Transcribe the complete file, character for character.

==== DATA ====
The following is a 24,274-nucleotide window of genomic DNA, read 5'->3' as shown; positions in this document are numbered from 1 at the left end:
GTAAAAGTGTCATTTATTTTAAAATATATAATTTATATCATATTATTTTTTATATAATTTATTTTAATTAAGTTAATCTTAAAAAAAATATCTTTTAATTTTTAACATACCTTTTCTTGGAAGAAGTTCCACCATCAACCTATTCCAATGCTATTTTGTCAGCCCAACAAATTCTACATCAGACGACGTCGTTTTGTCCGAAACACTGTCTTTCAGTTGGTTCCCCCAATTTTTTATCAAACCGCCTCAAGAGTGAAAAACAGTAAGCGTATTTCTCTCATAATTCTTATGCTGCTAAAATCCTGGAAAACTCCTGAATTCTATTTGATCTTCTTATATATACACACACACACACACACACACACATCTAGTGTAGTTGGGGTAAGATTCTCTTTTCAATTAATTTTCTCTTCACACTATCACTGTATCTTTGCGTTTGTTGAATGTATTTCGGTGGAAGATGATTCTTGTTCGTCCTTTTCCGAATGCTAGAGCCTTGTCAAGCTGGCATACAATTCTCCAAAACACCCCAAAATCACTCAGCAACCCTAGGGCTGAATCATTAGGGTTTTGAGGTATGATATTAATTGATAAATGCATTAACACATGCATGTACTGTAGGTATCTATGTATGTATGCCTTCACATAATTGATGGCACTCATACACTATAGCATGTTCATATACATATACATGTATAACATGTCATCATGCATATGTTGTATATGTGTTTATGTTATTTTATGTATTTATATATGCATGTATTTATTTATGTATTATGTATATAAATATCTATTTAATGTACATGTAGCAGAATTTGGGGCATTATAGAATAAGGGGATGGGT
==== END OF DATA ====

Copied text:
The following is a 24,274-nucleotide window of genomic DNA, read 5'->3' as shown; positions in this document are numbered from 1 at the left end:
GTAAAAGTGTCATTTATTTTAAAATATATAATTTATATCATATTATTTTTTATATAATTTATTTTAATTAAGTTAATCTTAAAAAAAATATCTTTTAATTTTTAACATACCTTTTCTTGGAAGAAGTTCCACCATCAACCTATTCCAATGCTATTTTGTCAGCCCAACAAATTCTACATCAGACGACGTCGTTTTGTCCGAAACACTGTCTTTCAGTTGGTTCCCCCAATTTTTTATCAAACCGCCTCAAGAGTGAAAAACAGTAAGCGTATTTCTCTCATAATTCTTATGCTGCTAAAATCCTGGAAAACTCCTGAATTCTATTTGATCTTCTTATATATACACACACACACACACACACACACATCTAGTGTAGTTGGGGTAAGATTCTCTTTTCAATTAATTTTCTCTTCACACTATCACTGTATCTTTGCGTTTGTTGAATGTATTTCGGTGGAAGATGATTCTTGTTCGTCCTTTTCCGAATGCTAGAGCCTTGTCAAGCTGGCATACAATTCTCCAAAACACCCCAAAATCACTCAGCAACCCTAGGGCTGAATCATTAGGGTTTTGAGGTATGATATTAATTGATAAATGCATTAACACATGCATGTACTGTAGGTATCTATGTATGTATGCCTTCACATAATTGATGGCACTCATACACTATAGCATGTTCATATACATATACATGTATAACATGTCATCATGCATATGTTGTATATGTGTTTATGTTATTTTATGTATTTATATATGCATGTATTTATTTATGTATTATGTATATAAATATCTATTTAATGTACATGTAGCAGAATTTGGGGCATTATAGAATAAGGGGATGGGT